The Tiji islanders present most costly sacrifices. Their chiefs have from twenty to a hundred wives, according to their rank. At the interment of a principal chief, the body is laid in state upon a spacious lawn, in the presence of an immense concourse of spectators. The principal wife, after the utmost ingenuity of the natives has been exercised in adorning her person, then walks out, and takes her seat near the body of her husband. A rope is passed round her neck, which eight or ten powerful men pull with all their strength, until she is strangled, and dies. Her body is then laid by that of the chief. In this manner four wives are sacrificed, and all of them are then interred in a common grave, one above, one below, and one on either side of the husband. This is done, that the spirit of the chief may not be lonely in its passage to the invisible world ; and that, by such an offering, its happiness may be at once secured.

Infanticide is closely connected with the religion of Polynesia ; the extent to which it once existed may be gathered from the following particulars :

The practice of infanticide did not prevail either at the Navigators or Hervey Groups; but the extent to which it was carried at the Tahitian and Society Islands almost exceeds credibility. Prior to the introduction of Christianity, in the last-mentioned group, there were few females that had borne children who had not destroyed some of them, and frequently as many as from five to ten.

On one occasion, three women, who had been converted to Christianity, were asked how many children they had destroyed. The first woman replied, with a faltering voice, “I have destroyed nine;" the second, with eyes suffused with tears, said, “I have destroyed seven ;” and the third said that she had destroyed five.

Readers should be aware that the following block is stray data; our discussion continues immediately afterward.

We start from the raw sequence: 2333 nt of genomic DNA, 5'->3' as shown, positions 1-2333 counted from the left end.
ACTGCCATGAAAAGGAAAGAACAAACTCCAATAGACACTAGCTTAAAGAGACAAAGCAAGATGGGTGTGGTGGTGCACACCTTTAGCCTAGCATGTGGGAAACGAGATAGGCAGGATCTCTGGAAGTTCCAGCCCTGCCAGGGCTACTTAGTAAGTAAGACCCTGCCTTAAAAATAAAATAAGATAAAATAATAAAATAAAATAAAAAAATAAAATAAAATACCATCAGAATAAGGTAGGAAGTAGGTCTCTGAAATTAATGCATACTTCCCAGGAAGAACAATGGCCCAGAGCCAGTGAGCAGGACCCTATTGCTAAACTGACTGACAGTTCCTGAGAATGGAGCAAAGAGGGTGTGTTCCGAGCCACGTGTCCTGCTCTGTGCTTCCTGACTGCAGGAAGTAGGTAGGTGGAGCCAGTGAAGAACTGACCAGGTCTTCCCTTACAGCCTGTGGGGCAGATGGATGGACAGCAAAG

On another occasion, the wife of a chief was visited in dying circumstances. She had professed Christianity for many years. She expressed

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great remorse on account of the crimes she had committed when in an unenlightened state, she exclaimed, “Oh, my children, my murdered children! I am about to die, and I shall meet them all at the judgmentseat of Christ." Being asked how many children she had destroyed, she replied, “I have destroyed sixteen!”

Affecting scenes were sometimes witnessed at the examination of the school children. One of these occurred at Raiatea. Upwards of six hundred children were present, and they walked through the settlement in procession. The children had prepared flags, with such mottoes as the following: “What a blessing the Gospel is !”—“Had it not been for the Gospel, we should have been destroyed as soon as we were born." On this occasion a venerable chieftain, grey with

age,

addressed those present. This chief was an arioi of the highest rank, and the laws of his class required the destruction of all his children. He exclaimed, “Oh that I had known that the Gospel was coming, then I should have saved my children, and they would have been among this happy group; but, alas ! I destroyed them all ; I have not one left.” This chieftain had been the father of nineteen children.

One of the numerous modes of infanticide was, to put the babe in a hole covered with a plank to keep the earth from pressing it, and to leave it, there to perish.

Various reasons were assigned for the inhuman practice of infanticide. The first cause alleged was their wars. These were so frequent, sudden, and desolating, that to avoid the horrors and distress thus entailed on those who had families, they destroyed many of their children.

A second cause was inequality of station. If a woman of rank was united to a man of inferior grade, the destruction of two, four, or six infants was required to raise him to an equality with her; and when this had been effected, the succeeding children were spared.